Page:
Tuesday, January 9, 2018

Shameful Results

Some ed reformsters are fond of pointing at the results from the Programme for International Student Assessment (PISA) and declaring that these test results constitute a national emergency. OMGZ! We are not at the front of the pack. That test is a project of the Organization for Economic Cooperation and Development (OECD), a collection of the leading industrialized nations whose goal is to promote policies that will improve the economic and social well-being of people around the world.

I'm not very excited about how we rank on the OECD's list of nations taking a narrow standardized test. But I'm definitely ashamed of how we turned up on another of the OECD rankings. Here's the chart form from VOX:

That's right. When it comes to infant mortality, we're the bottom of the heap. Want it expressed as a different number? How about "American children are 70% more likely to die before adulthood."

Now, the rate has been plummeting across the board, which is no small thing. But still...

According to the CDC, the top five causes of infant mortality in this country are
1) Birth defects
2) Preterm birth and low birth rate
3) Sudden infant death syndrome
4) Maternal pregnancy complications
5) Injuries

If we look at 12-19 year olds, the top five causes are
1) Accidents
2) Homicide
3) Suicide
4) Cancer
5) Heart disease

In fact, US teens are 82% more likely to die from gun homicide.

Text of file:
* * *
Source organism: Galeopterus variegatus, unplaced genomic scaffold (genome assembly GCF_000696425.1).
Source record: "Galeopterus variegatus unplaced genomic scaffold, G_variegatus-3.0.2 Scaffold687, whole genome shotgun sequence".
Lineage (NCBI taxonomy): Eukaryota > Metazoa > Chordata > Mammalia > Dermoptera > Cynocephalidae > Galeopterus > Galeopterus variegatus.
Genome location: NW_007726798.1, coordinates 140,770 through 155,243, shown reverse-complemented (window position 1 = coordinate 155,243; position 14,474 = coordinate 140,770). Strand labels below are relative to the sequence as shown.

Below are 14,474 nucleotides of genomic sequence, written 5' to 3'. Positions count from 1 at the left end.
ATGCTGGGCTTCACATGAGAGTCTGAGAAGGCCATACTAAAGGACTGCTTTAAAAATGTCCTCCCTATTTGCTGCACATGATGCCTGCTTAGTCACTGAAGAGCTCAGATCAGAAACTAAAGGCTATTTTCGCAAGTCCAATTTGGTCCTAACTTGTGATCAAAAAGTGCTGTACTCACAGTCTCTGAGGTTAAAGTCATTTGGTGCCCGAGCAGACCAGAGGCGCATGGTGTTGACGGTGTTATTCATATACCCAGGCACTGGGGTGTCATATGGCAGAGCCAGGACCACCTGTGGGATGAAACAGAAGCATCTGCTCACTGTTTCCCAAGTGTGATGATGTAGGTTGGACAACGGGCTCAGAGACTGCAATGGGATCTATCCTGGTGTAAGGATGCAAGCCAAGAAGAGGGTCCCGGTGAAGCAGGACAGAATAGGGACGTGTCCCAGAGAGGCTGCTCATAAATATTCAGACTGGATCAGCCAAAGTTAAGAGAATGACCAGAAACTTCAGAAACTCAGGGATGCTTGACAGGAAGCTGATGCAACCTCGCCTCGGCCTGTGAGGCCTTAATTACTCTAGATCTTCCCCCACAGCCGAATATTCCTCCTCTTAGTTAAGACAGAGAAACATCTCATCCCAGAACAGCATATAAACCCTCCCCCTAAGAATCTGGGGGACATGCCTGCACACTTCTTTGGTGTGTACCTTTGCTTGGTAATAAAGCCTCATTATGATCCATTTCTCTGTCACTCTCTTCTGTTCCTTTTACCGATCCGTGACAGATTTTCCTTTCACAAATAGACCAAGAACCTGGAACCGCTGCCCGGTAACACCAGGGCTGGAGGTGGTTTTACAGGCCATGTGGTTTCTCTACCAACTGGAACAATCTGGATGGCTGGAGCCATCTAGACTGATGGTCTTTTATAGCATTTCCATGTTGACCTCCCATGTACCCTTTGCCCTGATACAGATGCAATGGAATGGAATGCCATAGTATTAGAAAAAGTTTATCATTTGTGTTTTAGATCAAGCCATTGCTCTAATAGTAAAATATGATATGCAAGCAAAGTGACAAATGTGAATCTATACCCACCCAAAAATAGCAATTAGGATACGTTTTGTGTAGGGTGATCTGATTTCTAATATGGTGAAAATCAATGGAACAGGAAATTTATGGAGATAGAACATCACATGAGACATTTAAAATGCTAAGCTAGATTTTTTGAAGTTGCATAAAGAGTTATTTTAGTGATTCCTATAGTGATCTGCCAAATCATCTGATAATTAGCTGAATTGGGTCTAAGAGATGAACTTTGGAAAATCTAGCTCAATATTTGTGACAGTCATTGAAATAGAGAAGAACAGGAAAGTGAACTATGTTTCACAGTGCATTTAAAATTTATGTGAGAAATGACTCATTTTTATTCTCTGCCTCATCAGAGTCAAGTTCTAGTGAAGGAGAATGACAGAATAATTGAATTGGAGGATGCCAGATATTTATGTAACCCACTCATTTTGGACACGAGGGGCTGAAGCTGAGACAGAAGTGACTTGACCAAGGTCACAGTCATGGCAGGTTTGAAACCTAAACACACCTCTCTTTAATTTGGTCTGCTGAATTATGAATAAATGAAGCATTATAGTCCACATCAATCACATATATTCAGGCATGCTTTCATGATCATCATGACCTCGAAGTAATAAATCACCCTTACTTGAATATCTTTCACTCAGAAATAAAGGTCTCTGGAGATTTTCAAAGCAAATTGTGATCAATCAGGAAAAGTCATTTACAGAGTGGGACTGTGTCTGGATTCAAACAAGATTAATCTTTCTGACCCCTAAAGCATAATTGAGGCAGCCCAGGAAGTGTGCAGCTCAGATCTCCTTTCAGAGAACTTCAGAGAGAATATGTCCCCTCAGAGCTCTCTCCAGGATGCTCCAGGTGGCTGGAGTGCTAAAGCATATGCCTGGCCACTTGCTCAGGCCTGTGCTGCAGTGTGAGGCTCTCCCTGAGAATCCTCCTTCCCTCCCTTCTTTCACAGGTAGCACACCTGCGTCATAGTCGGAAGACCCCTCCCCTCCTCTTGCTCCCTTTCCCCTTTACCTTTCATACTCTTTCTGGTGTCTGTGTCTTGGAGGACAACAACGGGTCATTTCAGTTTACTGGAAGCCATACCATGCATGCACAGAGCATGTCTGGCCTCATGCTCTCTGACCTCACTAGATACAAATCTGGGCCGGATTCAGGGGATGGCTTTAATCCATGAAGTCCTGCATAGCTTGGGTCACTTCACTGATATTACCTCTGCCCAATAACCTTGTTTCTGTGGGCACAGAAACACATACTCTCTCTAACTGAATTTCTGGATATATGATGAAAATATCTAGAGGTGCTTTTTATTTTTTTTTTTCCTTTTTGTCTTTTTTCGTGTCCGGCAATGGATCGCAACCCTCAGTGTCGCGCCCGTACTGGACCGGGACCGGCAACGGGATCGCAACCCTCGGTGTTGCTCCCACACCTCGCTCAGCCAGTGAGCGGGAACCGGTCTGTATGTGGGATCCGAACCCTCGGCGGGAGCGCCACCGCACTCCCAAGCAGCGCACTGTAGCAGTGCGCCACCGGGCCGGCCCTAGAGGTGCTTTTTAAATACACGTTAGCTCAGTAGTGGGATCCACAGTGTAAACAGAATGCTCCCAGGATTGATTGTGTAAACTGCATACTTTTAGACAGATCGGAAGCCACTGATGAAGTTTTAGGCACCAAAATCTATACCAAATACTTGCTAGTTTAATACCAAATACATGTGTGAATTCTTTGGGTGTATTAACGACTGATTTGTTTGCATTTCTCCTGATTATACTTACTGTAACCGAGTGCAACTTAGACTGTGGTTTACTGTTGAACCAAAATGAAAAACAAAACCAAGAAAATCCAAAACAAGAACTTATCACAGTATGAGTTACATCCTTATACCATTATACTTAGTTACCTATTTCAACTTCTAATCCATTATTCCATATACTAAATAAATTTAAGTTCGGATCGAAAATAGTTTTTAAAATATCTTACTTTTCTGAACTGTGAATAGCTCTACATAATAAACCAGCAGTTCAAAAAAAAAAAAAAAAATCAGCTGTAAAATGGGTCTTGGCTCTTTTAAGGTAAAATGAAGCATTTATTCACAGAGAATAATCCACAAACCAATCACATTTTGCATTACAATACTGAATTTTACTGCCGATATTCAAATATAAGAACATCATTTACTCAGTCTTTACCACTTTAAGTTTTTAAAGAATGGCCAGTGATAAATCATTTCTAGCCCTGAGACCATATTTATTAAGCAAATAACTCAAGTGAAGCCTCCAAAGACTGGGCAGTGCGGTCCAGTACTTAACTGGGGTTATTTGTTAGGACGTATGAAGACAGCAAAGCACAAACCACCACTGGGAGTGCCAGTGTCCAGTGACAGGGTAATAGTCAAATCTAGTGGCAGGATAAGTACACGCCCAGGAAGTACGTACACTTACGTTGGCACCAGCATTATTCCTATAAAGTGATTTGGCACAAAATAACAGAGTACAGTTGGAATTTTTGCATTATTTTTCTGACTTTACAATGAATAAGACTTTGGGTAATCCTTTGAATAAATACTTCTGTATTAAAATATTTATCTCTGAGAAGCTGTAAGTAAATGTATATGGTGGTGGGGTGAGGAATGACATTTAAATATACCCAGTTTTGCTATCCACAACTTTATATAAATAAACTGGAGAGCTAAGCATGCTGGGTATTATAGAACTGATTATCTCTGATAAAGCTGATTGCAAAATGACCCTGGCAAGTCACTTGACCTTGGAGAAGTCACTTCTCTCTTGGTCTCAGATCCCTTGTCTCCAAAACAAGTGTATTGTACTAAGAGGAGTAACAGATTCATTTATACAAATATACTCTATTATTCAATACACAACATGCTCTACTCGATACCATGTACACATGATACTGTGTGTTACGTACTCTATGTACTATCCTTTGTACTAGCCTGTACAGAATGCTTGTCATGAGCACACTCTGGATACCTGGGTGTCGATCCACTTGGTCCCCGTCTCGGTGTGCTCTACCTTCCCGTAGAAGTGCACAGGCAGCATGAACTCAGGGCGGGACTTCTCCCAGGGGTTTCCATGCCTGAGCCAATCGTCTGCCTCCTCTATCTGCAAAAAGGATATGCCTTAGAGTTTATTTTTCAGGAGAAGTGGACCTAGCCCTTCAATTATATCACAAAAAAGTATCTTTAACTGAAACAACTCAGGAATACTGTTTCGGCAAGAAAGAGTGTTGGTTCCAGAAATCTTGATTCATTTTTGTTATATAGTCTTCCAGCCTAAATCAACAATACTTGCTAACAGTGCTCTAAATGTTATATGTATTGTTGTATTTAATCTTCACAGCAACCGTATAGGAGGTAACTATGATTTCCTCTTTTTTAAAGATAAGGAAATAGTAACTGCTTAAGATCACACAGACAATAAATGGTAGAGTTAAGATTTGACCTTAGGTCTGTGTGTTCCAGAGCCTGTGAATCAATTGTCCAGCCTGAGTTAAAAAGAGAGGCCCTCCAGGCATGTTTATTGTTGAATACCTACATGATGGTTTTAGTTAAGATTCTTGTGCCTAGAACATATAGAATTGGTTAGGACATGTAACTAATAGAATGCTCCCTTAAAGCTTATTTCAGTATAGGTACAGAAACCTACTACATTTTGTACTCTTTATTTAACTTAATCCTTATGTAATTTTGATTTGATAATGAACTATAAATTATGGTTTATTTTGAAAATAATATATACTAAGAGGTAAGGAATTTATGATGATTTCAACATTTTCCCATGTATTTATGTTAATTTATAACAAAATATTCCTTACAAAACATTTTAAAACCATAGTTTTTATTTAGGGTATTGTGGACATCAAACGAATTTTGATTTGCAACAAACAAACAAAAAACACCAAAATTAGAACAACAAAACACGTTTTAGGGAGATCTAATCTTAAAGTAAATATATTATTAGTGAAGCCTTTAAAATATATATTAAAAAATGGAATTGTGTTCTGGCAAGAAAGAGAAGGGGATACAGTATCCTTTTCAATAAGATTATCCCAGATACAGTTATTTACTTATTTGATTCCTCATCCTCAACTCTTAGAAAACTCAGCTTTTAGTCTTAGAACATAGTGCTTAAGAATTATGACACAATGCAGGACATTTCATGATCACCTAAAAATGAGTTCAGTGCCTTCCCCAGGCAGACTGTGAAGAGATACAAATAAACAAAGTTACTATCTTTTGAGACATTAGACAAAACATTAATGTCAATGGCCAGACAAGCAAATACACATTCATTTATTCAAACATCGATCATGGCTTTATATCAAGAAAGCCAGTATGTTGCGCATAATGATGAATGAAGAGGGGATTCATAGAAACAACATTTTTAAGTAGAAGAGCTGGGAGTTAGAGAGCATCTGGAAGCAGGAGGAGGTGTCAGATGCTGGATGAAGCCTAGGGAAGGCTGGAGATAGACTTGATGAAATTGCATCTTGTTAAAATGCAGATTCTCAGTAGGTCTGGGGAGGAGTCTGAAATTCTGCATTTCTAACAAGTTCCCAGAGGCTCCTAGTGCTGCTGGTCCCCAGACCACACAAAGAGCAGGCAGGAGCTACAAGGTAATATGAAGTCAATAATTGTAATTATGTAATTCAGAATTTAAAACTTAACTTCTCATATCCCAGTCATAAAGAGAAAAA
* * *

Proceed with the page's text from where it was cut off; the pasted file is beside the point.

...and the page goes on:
If I look for a pattern through all of these, I see poverty and health care as root problems. Which is why it is doubly shameful that Congress continues to remain inactive on the issue of CHIP-- the program that is meant to provide health insurance for children of working poor parents.

Our inability to deal with growing systemic poverty and the attendant issues of widespread health care gaps is costing us the lives of our children. A far better response is called for than simply declaring, "If we can get these poor kids to score better on the Big Standardized Test, then they'll just magically rise up out of poverty." If people want to talk about doing things For The Children, or worry about our global standing in the OECD, let me suggest that a good place to focus would be on making sure that we do a better job of keeping American children alive in the first place.


  1. I wonder if there's any disaggregation in the US data set by socioeconomic status...

    1. Here are some figures from the CDC (https://www.cdc.gov/nchs/data/databriefs/db74.pdf) They are a bit dated (2007), but the infant mortality rate for non-hispanic black women was about 130 per 10,000, the average for women in the US was about 67 per 10,000, for non-hispanic white women it was about 56 per 10,000 and the lowest group was central and south American women at about 45 per 10,000.